Varma, one of Finland’s two largest pension insurance companies, has announced it is renewing its climate targets in response to recent findings about the progression of climate change, and aiming for a carbon-neutral investment portfolio by 2035.

The earnings-related pension provider also said it will exclude oil exploration companies from its equity investments by 2030 and axe all equity stakes in thermal coal by 2025.

Reima Rytsölä, Varma’s CIO, said: “Over the past year, it has become clear that emissions must be cut much faster than previously thought in order to keep global warming within the two-degree limit.

“New information about climate change and its impacts has come to light, Which means we must also renew our climate targets,” he added.

The firm’s new goals are published today in its latest Climate Policy for Investments, which sets out targets for 2020-2035, following on from the last policy document released in 2016 with aims to be met by 2020.

Achieving a carbon-neutral portfolio by 2035 also requires changes in the investment environment, Varma said.

“Varma invests in companies that enable emissions reductions and adaptation to the changes brought by global warming,” it said, adding that it is committed to promoting collaboration within the financial markets and participating in international joint initiatives to mitigate climate change.

Varma, whose total assets came to €47bn at the end of September, also said in its new climate policy document that it aims to have a fifth of its portfolio invested in companies that either directly or indirectly mitigate the advancement of climate change. These are firms that produce low levels of emissions, provide solutions for reducing emissions or promote the use of renewable energy, it explained.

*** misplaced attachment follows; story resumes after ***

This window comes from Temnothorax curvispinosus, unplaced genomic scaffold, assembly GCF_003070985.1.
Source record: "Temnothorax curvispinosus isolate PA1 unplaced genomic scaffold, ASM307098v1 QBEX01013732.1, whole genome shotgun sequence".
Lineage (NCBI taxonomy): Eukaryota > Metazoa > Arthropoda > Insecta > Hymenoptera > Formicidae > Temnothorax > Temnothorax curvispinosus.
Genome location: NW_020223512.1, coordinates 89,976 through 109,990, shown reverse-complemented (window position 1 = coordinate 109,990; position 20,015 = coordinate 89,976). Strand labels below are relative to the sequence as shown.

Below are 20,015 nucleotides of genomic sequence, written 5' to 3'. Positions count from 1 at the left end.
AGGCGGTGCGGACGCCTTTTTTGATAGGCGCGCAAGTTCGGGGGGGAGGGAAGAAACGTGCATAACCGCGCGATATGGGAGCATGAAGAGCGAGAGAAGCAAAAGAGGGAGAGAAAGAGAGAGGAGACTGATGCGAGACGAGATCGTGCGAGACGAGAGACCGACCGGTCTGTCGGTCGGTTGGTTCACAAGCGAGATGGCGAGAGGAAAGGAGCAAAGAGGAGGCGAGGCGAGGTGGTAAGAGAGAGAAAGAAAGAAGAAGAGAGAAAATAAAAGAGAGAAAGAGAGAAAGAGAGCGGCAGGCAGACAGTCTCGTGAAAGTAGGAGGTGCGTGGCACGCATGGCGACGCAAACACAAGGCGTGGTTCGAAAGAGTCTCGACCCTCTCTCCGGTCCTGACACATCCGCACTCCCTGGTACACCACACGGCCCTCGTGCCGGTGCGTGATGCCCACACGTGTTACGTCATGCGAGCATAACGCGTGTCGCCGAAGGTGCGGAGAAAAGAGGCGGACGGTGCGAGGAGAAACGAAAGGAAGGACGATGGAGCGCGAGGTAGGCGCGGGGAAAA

Within its direct real estate investments, Varma said it now aims to switch to fully renewable heating and electricity by 2030 and 2025, respectively.

Hanna Kaskela, Varma’s director of responsible investment, said the pensions investor paid close attention to its choice of funds and fund managers.

“Together with other investors, our goal is to engage with fund managers to encourage them to take climate perspectives into account in their operations as part of responsible investment,” she said.

The Helsinki-based firm was judged last year to be one of the more transparent large pension funds internationally regarding climate. In the 2018 report of the Asset Owners Disclosure Project (AODP) – part of investment campaign group ShareAction – it was placed in the top bracket alongside Ilmarinen, the biggest Finnish pensions insurer.